Memories in Spaces
Buildings are memories of the past. The architectural historian Austerlitz does not simply wander and pass by spaces and buildings; he also aspires to make connections between human memories and buildings in details. The connections involve ideas, identities and emotional profiles of occupants who were once in the buildings. He notably describes architecture and specific locations such as a railway station, abandoned edifices of Terezin, fortresses and prisons in Belgium, the archive building and so on. Sebald uses such buildings as representation of persistent archive of human memory. Austerlitz does not know for certain specific ideas or visions he had in his memory, however understands and remembers being in such places. Such act of remembering motivates Austerlitz to continue his journey to fill gaps of his memories. The book is an archive of selective records of memories and histories. Austerlitz constructs narratives based on this spatial representation to create spontaneous and decisive projection of recollecting memories. There is a relationship between the archives building and collective memory that provides traceable resources. The past that is preserved in archives provide temporal values to the building which is solely a space. The mix between such temporal and spatial characteristics creates the responsibility of the archives building to provide an architectural experience that allows the occupants to explore different periods of time as they move around spaces. An archive building is a space that allows occupants to remember; therefore, the building is a great example of buildings being memories of the past. Since a building represents very specific parts of memories, not all memories are present in a building. In a way, buildings isolate memories in a spatial boundary.
Buildings hide certain memories. Occupants of archives building do not simply receive information by entering the space; rather, they go through a selective process of choosing information because the memories that they desire to recollect are hidden. In Austerlitz, the archive building itself is not only used as a piece of memory that Austerlitz uses so that he can recollect more memories, but also reminds Austerlitz of a “monastery, a riding school, and opera house and an insane asylum”(144). A monastery, riding school and opera house has one thing in common; they contain very specific and distinguished memories that are not found outside of the buildings. For example, in a chapel like Cappella della Sacra Sindone, a space built next to Turin Monastery in 1690s, a religious relic believed by some to be the burial shroud of Jesus. Though the chapel was solely constructed in order to store the relic, its significance of memories overpowers the simple function of the building. Guarino Guarini, the architect of the chapel, travelled extensively in order to master controlling light environment of religious buildings2 . The certain memories of the architect who travelled and studied in order to create the small chapel are vividly reflected in a lot of architectural elements of the building. Knowledge about masonry and usage of light that he gained during his travels forms a new architectural experience within the space.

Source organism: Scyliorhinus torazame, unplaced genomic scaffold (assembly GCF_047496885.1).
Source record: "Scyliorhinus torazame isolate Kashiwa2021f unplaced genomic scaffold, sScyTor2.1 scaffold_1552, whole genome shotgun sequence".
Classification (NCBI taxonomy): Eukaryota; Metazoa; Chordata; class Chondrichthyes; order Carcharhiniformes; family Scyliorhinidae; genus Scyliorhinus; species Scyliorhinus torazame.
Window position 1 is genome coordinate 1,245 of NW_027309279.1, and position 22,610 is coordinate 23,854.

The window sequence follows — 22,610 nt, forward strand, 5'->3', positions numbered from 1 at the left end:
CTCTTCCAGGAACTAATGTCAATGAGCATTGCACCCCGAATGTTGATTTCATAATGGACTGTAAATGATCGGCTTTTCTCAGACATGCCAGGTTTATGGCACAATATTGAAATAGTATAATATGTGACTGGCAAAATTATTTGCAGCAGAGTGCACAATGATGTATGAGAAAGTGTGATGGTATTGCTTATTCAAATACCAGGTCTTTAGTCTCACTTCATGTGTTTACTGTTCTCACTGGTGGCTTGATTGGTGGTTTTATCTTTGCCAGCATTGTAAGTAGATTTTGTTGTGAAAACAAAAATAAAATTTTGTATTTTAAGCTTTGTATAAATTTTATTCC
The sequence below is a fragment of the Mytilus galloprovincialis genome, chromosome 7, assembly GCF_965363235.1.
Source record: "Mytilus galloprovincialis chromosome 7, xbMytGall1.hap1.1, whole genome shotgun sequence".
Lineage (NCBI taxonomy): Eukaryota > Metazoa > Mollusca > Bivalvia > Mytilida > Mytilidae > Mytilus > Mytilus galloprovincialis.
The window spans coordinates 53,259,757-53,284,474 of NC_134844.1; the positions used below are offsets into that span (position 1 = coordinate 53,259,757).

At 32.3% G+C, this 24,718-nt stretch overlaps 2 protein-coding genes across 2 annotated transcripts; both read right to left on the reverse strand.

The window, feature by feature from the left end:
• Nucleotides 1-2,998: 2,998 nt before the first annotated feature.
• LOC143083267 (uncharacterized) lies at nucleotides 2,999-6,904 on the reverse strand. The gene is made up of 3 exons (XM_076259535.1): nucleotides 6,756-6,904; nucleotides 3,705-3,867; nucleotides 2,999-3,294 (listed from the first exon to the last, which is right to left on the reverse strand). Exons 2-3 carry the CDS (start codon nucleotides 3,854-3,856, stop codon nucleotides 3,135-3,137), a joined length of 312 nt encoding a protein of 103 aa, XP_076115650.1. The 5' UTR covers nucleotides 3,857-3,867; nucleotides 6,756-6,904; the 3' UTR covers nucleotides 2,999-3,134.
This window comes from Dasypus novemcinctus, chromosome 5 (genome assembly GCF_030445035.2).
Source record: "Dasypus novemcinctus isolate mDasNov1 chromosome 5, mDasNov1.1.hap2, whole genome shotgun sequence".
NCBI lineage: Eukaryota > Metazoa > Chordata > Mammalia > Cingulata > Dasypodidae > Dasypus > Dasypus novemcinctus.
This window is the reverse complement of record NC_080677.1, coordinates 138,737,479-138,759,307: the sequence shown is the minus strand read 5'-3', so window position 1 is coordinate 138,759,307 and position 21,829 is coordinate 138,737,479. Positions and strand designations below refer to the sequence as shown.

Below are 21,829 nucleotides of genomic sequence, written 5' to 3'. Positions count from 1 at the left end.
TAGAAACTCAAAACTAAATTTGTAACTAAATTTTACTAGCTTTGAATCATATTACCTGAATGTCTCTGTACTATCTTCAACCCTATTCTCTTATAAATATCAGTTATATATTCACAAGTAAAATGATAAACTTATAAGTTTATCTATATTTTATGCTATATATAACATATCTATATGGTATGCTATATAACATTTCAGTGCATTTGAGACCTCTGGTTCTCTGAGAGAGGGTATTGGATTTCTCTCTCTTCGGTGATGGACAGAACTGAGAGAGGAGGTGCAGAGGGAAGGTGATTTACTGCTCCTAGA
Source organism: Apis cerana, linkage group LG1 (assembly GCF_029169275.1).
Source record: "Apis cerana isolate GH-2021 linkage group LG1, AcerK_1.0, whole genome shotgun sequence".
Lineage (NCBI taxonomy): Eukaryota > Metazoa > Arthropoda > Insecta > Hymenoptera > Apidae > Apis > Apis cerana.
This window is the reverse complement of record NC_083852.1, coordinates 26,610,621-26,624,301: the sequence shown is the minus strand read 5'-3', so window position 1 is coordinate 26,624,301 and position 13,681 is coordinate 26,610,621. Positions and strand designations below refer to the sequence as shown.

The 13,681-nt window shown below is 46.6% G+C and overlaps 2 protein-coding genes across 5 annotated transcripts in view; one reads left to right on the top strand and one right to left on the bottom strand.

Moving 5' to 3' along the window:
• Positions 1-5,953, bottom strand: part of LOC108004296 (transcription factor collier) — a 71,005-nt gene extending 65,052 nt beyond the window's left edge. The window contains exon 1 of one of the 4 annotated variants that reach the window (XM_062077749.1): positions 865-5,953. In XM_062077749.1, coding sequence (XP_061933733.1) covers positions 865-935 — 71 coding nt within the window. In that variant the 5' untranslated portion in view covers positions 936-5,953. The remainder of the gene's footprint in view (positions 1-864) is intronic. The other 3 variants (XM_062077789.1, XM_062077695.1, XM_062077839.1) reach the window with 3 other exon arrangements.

“Throughout the architecture of the chapel, Guarini is seeking to create occasions for light and stone to "mix." This is played out slowly from the stairs to the dome on the chapel's surfaces: pilasters and ornaments are embedded in the stairs, then, the orders detach from the wall surfaces in the anterooms, and finally, the surface transforms into a filigree of light and stone in the dome.”1
The chapel represents a very personal type of memories of the architect. The spatial experience of Cappella della Sacra Sindone demonstrates the past memories of Guarino Guarini, the architect of the chapel who accomplished extensive research and studying of lights and materials. The